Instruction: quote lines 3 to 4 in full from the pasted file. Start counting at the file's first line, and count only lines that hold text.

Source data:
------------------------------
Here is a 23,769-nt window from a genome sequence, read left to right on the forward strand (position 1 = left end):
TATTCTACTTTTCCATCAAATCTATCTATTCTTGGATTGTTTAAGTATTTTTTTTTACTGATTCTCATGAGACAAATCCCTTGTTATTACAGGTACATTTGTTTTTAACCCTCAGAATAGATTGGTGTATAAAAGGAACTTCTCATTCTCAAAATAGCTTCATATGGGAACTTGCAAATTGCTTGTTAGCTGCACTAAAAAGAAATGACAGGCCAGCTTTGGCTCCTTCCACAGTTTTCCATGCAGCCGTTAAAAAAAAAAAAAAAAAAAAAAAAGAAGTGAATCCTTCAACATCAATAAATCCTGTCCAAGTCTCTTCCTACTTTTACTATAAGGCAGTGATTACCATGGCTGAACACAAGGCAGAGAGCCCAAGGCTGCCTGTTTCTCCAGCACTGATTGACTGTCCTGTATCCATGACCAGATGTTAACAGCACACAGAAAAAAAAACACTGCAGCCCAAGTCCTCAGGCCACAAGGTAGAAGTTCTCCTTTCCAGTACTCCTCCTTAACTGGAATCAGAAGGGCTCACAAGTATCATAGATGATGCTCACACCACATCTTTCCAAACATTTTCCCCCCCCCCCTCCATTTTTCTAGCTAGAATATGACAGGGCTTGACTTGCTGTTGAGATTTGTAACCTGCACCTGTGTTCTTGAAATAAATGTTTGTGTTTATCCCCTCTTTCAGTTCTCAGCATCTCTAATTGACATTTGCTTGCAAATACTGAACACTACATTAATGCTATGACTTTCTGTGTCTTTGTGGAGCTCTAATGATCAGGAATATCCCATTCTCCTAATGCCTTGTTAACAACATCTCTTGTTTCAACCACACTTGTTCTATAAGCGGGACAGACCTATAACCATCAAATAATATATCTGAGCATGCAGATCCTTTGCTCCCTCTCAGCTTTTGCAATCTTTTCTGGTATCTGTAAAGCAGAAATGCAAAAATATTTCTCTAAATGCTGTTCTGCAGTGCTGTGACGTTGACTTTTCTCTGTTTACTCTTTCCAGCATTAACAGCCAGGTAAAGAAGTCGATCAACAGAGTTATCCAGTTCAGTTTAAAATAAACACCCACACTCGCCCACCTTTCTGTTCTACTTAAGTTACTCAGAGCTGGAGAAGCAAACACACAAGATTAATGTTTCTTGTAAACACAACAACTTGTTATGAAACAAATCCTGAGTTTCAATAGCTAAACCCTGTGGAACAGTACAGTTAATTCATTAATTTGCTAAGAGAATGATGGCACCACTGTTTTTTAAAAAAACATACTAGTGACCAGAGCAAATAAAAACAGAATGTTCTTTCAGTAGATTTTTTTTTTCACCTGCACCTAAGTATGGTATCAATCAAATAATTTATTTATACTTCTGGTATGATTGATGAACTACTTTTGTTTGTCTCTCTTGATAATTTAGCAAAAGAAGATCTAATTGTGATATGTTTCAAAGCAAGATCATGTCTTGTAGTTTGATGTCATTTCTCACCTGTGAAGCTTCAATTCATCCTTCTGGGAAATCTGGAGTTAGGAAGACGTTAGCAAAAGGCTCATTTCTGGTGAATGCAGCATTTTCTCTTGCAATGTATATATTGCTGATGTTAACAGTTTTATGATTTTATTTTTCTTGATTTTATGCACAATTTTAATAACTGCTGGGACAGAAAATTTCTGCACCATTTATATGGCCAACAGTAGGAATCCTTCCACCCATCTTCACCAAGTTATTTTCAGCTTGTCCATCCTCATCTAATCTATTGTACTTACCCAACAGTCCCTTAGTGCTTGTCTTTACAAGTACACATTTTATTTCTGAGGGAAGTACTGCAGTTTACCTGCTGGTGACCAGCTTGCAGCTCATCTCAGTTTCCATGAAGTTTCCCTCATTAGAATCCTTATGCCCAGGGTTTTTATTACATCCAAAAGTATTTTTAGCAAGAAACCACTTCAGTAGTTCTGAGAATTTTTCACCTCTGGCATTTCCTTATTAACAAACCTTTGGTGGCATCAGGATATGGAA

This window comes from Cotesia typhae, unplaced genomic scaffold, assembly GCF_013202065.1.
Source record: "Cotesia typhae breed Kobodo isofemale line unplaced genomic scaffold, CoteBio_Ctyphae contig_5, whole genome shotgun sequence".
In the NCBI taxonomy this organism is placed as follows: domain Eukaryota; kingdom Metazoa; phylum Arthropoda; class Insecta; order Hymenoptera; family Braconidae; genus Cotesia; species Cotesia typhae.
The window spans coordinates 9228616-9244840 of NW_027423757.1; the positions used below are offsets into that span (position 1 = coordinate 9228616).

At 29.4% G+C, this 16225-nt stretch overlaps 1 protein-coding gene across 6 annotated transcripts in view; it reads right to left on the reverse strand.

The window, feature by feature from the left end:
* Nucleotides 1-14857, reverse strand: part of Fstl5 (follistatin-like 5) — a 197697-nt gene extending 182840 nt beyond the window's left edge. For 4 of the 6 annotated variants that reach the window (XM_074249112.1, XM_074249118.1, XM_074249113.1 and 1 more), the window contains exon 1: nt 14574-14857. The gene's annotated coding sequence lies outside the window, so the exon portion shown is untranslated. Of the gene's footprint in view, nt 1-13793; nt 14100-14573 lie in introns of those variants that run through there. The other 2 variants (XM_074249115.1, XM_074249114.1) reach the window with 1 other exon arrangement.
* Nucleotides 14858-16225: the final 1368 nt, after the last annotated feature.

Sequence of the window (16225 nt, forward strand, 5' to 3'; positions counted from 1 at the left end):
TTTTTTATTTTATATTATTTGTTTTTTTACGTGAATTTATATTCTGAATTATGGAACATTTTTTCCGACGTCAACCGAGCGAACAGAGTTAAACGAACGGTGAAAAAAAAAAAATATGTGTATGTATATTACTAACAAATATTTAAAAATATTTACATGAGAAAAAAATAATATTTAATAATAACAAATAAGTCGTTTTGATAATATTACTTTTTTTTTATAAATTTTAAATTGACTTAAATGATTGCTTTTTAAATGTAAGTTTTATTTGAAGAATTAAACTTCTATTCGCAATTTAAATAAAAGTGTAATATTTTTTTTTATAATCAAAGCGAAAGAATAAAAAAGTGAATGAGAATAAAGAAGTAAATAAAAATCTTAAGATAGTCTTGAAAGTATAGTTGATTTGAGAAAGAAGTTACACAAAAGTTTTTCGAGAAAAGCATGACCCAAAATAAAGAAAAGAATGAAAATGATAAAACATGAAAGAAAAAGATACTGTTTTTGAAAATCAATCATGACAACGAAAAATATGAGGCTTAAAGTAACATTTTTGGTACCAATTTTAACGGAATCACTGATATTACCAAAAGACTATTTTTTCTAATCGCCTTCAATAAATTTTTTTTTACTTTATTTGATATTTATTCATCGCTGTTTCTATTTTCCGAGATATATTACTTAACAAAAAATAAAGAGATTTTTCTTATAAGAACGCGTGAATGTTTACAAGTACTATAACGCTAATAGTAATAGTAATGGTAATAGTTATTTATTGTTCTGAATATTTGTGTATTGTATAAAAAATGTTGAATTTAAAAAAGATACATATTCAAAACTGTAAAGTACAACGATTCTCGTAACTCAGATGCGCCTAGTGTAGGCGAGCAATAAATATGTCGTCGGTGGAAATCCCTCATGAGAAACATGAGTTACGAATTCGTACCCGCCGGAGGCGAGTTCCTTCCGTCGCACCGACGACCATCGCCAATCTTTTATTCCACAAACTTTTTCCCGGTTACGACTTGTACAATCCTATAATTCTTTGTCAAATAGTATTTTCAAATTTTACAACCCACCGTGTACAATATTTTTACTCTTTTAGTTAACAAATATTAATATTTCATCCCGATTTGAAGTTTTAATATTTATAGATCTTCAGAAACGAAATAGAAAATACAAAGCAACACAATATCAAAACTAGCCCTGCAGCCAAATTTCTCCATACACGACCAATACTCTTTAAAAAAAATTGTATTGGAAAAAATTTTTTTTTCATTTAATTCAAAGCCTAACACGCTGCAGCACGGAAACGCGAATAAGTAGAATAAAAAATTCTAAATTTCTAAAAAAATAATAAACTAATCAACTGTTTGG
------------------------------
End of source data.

This window comes from Cotesia typhae, unplaced genomic scaffold, assembly GCF_013202065.1.
Source record: "Cotesia typhae breed Kobodo isofemale line unplaced genomic scaffold, CoteBio_Ctyphae contig_5, whole genome shotgun sequence".